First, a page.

The town of Waterford has begun taking precautions for the possibility of Hurricane Sandy hitting Connecticut sometime next week.
First Selectman Dan Steward told the Public Works Department to clean out the storm drains along the road and has begun talking with the Red Cross and Connecticut Light and Power. Steward said he is talking with the Red Cross to set up a regional emergency shelter, as last year during Tropical Storm Irene, Waterford’s emergency shelter was East Lyme Middle School.
The Category Two hurricane has already killed two people in the Caribbean and meterologists say it could hit the northeast by the next week, according to the Huffington Post. The Associated Press reports that this could be a more devasting storm than the 1991 "Perfect Storm" that caused $200 million of damage to the coast of New England.
"The Perfect Storm only did $200 million of damage and I'm thinking a billion," said Jeff Masters, meteorology director of the private service Weather Underground, according to the Associated Press. "Yeah, it will be worse."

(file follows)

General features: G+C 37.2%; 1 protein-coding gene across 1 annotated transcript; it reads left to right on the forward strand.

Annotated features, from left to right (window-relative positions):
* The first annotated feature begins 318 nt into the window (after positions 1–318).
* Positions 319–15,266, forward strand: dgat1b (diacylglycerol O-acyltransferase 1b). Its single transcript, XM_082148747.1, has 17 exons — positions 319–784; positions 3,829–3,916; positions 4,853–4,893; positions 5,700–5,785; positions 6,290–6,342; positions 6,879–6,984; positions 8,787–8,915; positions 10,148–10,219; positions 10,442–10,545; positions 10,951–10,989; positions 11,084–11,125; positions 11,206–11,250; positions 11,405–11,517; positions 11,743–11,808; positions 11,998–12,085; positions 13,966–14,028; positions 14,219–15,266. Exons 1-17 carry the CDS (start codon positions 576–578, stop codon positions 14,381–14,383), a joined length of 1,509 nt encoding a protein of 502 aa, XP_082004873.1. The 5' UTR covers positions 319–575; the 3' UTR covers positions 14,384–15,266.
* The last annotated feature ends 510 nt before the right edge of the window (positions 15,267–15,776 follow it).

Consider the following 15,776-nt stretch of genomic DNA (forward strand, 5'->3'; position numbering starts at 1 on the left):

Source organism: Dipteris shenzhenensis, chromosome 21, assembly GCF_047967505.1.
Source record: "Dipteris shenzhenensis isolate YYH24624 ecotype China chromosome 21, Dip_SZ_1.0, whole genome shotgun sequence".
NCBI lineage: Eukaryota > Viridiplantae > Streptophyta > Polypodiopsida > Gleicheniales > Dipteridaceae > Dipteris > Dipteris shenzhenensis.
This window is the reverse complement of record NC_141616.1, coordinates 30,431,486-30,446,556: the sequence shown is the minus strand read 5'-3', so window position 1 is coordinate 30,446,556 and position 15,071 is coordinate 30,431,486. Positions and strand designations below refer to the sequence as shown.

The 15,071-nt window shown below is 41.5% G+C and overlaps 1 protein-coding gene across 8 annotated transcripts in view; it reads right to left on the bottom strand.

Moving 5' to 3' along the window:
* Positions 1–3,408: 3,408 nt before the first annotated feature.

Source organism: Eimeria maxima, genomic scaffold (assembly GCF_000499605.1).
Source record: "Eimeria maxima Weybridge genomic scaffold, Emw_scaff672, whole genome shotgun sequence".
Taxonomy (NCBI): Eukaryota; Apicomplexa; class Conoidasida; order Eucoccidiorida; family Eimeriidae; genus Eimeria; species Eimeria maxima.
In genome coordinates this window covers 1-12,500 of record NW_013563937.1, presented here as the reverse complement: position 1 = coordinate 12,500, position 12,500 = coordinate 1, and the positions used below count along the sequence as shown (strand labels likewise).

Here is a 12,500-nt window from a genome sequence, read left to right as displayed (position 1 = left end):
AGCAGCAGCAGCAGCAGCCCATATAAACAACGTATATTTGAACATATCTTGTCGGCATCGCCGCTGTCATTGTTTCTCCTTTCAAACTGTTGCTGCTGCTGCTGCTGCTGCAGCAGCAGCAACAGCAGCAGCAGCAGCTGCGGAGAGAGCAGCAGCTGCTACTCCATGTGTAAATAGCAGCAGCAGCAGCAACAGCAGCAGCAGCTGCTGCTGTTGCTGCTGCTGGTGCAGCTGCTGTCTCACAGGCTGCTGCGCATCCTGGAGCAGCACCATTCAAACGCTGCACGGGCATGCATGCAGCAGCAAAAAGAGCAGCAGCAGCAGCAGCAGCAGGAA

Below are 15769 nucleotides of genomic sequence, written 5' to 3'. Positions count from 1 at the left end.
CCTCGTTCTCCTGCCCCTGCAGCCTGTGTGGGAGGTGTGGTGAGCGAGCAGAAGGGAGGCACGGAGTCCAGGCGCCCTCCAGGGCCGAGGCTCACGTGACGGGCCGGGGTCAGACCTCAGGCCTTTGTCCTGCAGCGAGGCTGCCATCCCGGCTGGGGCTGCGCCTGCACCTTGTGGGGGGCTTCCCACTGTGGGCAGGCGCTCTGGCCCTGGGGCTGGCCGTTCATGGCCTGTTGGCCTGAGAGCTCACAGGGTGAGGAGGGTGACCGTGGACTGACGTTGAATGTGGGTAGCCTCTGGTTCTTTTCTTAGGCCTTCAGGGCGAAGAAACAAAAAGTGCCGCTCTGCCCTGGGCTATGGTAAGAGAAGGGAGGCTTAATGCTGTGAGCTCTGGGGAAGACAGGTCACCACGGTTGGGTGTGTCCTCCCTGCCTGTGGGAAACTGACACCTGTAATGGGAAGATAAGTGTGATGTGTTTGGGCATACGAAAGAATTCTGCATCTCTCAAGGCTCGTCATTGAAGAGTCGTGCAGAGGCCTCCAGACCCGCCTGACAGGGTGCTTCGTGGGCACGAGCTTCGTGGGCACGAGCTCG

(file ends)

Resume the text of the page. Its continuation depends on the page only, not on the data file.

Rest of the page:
Steward encouraged residents to monitor the weather reports and follow the towns emergency management Facebook page (click here to follow). He said he will continue to update the public as more information becomes available.
In a recent talk to seniors on emergency preparedness, Waterford Police Chief and Director of Emergency Management Murray Pendelton encouraged all residents to have a hurricane pack. Pendelton said the pack should have enough supplies for a resident to go three days without power, and should include items, such as, batteries, flashlights, bottled water and important and emergency numbers, among other things.
Patch will continue to follow Hurricane Sandy and its impact on Waterford. To see what the state is doing to prepare, click here.